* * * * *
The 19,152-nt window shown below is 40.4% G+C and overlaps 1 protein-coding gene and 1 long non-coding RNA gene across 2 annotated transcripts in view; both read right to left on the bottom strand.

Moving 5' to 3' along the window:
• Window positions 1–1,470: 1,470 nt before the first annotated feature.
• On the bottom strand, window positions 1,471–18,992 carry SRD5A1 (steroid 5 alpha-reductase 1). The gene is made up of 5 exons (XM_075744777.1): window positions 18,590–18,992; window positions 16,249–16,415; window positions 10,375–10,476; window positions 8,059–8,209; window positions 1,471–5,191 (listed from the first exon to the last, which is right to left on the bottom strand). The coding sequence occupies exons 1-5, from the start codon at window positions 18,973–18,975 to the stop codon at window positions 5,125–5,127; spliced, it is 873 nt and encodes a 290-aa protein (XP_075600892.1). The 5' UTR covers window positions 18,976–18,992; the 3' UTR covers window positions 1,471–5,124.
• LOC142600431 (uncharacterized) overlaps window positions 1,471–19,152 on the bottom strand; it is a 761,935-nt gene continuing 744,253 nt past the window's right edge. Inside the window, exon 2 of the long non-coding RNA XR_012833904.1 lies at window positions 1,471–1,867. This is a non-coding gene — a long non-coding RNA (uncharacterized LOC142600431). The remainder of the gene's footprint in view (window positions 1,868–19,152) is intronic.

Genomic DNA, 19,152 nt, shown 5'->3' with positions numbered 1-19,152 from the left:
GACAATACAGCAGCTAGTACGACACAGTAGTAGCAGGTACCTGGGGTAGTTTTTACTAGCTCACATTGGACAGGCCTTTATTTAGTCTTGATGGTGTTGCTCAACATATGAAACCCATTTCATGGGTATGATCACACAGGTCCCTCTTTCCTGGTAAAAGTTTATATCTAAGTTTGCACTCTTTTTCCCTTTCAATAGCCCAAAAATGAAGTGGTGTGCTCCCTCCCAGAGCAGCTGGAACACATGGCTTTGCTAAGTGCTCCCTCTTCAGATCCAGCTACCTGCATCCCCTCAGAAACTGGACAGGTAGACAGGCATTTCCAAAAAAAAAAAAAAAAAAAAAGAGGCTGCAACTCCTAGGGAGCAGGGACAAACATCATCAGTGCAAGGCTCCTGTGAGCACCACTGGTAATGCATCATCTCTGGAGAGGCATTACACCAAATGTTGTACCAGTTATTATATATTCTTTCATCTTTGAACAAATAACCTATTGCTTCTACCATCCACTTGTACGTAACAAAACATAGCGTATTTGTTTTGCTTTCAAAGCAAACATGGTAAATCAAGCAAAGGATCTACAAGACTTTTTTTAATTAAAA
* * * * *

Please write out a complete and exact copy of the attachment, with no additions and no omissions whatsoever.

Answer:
The 19,152-nt window shown below is 40.4% G+C and overlaps 1 protein-coding gene and 1 long non-coding RNA gene across 2 annotated transcripts in view; both read right to left on the bottom strand.

Moving 5' to 3' along the window:
• Window positions 1–1,470: 1,470 nt before the first annotated feature.
• On the bottom strand, window positions 1,471–18,992 carry SRD5A1 (steroid 5 alpha-reductase 1). The gene is made up of 5 exons (XM_075744777.1): window positions 18,590–18,992; window positions 16,249–16,415; window positions 10,375–10,476; window positions 8,059–8,209; window positions 1,471–5,191 (listed from the first exon to the last, which is right to left on the bottom strand). The coding sequence occupies exons 1-5, from the start codon at window positions 18,973–18,975 to the stop codon at window positions 5,125–5,127; spliced, it is 873 nt and encodes a 290-aa protein (XP_075600892.1). The 5' UTR covers window positions 18,976–18,992; the 3' UTR covers window positions 1,471–5,124.
• LOC142600431 (uncharacterized) overlaps window positions 1,471–19,152 on the bottom strand; it is a 761,935-nt gene continuing 744,253 nt past the window's right edge. Inside the window, exon 2 of the long non-coding RNA XR_012833904.1 lies at window positions 1,471–1,867. This is a non-coding gene — a long non-coding RNA (uncharacterized LOC142600431). The remainder of the gene's footprint in view (window positions 1,868–19,152) is intronic.

Genomic DNA, 19,152 nt, shown 5'->3' with positions numbered 1-19,152 from the left:
GACAATACAGCAGCTAGTACGACACAGTAGTAGCAGGTACCTGGGGTAGTTTTTACTAGCTCACATTGGACAGGCCTTTATTTAGTCTTGATGGTGTTGCTCAACATATGAAACCCATTTCATGGGTATGATCACACAGGTCCCTCTTTCCTGGTAAAAGTTTATATCTAAGTTTGCACTCTTTTTCCCTTTCAATAGCCCAAAAATGAAGTGGTGTGCTCCCTCCCAGAGCAGCTGGAACACATGGCTTTGCTAAGTGCTCCCTCTTCAGATCCAGCTACCTGCATCCCCTCAGAAACTGGACAGGTAGACAGGCATTTCCAAAAAAAAAAAAAAAAAAAAAGAGGCTGCAACTCCTAGGGAGCAGGGACAAACATCATCAGTGCAAGGCTCCTGTGAGCACCACTGGTAATGCATCATCTCTGGAGAGGCATTACACCAAATGTTGTACCAGTTATTATATATTCTTTCATCTTTGAACAAATAACCTATTGCTTCTACCATCCACTTGTACGTAACAAAACATAGCGTATTTGTTTTGCTTTCAAAGCAAACATGGTAAATCAAGCAAAGGATCTACAAGACTTTTTTTAATTAAAA